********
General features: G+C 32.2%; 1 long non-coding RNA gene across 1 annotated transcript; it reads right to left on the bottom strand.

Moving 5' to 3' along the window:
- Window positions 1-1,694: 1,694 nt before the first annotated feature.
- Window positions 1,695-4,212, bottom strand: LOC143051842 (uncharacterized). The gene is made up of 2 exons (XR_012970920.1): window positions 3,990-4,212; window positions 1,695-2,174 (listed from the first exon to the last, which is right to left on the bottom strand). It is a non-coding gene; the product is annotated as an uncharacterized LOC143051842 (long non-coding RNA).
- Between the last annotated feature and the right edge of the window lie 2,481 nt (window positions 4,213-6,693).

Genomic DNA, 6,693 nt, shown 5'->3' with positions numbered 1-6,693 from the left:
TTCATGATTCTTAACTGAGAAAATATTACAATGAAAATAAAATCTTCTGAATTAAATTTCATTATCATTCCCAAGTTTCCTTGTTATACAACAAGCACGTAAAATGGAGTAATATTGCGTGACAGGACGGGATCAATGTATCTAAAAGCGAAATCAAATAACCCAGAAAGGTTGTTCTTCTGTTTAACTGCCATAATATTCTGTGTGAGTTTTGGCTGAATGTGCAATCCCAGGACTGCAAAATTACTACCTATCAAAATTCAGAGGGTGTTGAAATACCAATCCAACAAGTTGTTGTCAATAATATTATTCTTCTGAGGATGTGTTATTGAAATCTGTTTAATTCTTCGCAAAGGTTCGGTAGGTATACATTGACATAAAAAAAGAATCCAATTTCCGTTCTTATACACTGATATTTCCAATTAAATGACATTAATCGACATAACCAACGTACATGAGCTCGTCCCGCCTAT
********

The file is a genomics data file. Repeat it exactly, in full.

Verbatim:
General features: G+C 32.2%; 1 long non-coding RNA gene across 1 annotated transcript; it reads right to left on the bottom strand.

Moving 5' to 3' along the window:
- Window positions 1-1,694: 1,694 nt before the first annotated feature.
- Window positions 1,695-4,212, bottom strand: LOC143051842 (uncharacterized). The gene is made up of 2 exons (XR_012970920.1): window positions 3,990-4,212; window positions 1,695-2,174 (listed from the first exon to the last, which is right to left on the bottom strand). It is a non-coding gene; the product is annotated as an uncharacterized LOC143051842 (long non-coding RNA).
- Between the last annotated feature and the right edge of the window lie 2,481 nt (window positions 4,213-6,693).

Genomic DNA, 6,693 nt, shown 5'->3' with positions numbered 1-6,693 from the left:
TTCATGATTCTTAACTGAGAAAATATTACAATGAAAATAAAATCTTCTGAATTAAATTTCATTATCATTCCCAAGTTTCCTTGTTATACAACAAGCACGTAAAATGGAGTAATATTGCGTGACAGGACGGGATCAATGTATCTAAAAGCGAAATCAAATAACCCAGAAAGGTTGTTCTTCTGTTTAACTGCCATAATATTCTGTGTGAGTTTTGGCTGAATGTGCAATCCCAGGACTGCAAAATTACTACCTATCAAAATTCAGAGGGTGTTGAAATACCAATCCAACAAGTTGTTGTCAATAATATTATTCTTCTGAGGATGTGTTATTGAAATCTGTTTAATTCTTCGCAAAGGTTCGGTAGGTATACATTGACATAAAAAAAGAATCCAATTTCCGTTCTTATACACTGATATTTCCAATTAAATGACATTAATCGACATAACCAACGTACATGAGCTCGTCCCGCCTAT